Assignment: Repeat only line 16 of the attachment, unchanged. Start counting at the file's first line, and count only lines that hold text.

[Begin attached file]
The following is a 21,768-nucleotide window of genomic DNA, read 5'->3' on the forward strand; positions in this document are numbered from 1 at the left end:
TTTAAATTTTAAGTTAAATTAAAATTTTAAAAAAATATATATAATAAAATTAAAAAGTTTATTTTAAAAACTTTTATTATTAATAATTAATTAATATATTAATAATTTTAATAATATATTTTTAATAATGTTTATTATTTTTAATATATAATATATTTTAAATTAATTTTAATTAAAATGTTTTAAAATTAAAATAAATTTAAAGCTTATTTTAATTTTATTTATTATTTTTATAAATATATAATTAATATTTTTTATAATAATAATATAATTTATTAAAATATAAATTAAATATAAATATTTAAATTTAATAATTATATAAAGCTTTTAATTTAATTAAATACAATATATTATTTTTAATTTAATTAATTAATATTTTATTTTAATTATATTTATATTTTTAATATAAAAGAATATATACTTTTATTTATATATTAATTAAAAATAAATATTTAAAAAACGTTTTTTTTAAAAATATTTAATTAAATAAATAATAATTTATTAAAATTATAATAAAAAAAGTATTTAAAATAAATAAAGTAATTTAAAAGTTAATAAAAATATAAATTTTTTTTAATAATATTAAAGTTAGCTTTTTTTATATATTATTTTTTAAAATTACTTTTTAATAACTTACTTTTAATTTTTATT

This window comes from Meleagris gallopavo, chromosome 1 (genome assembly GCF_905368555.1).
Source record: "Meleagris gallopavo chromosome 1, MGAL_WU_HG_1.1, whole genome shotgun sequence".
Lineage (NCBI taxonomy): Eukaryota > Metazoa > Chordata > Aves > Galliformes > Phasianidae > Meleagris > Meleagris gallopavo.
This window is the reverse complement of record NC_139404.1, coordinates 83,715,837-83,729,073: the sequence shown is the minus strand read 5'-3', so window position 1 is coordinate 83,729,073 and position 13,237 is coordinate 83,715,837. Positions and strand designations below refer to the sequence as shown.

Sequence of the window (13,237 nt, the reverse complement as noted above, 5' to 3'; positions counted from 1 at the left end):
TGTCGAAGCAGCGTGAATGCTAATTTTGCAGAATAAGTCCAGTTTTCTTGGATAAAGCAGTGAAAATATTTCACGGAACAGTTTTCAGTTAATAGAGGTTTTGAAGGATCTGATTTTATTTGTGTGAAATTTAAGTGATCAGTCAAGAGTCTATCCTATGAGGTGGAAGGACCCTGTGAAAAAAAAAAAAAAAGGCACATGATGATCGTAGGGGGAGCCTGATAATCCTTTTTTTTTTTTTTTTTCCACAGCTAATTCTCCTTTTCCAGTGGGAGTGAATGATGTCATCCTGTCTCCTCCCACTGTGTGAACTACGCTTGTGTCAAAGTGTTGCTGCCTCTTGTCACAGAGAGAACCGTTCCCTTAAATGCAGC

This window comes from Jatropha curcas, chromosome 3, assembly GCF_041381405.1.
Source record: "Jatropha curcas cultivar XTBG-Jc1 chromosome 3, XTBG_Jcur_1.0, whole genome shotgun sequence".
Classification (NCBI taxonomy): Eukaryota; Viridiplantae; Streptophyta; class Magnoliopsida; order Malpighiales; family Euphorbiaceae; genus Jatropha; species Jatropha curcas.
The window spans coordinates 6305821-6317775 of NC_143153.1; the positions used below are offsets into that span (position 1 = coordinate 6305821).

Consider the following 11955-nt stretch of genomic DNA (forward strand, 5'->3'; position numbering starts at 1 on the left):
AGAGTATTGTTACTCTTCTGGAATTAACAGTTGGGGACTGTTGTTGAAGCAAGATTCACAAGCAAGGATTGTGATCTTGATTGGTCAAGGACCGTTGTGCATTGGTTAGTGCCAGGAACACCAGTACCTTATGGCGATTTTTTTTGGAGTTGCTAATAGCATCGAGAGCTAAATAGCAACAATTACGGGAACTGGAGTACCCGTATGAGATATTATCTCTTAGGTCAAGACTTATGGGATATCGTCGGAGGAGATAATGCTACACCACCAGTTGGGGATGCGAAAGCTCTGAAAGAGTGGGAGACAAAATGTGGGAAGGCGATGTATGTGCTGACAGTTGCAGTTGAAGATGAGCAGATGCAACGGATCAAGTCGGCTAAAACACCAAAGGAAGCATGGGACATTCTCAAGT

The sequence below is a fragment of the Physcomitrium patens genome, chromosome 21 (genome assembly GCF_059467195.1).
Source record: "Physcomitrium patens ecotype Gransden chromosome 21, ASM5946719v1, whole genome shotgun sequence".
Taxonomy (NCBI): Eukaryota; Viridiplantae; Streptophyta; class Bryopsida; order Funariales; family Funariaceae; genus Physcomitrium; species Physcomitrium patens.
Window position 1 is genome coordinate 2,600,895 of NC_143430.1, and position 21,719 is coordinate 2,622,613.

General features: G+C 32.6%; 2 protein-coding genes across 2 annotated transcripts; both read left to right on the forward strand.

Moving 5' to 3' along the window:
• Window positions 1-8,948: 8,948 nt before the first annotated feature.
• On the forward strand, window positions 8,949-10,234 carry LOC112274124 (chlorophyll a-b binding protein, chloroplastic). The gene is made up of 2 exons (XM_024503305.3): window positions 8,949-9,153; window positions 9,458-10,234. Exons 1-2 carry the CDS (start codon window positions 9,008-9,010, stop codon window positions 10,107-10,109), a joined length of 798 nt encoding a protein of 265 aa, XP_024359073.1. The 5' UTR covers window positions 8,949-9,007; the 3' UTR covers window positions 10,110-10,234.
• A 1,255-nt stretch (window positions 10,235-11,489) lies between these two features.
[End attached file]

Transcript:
Source record: "Physcomitrium patens ecotype Gransden chromosome 21, ASM5946719v1, whole genome shotgun sequence".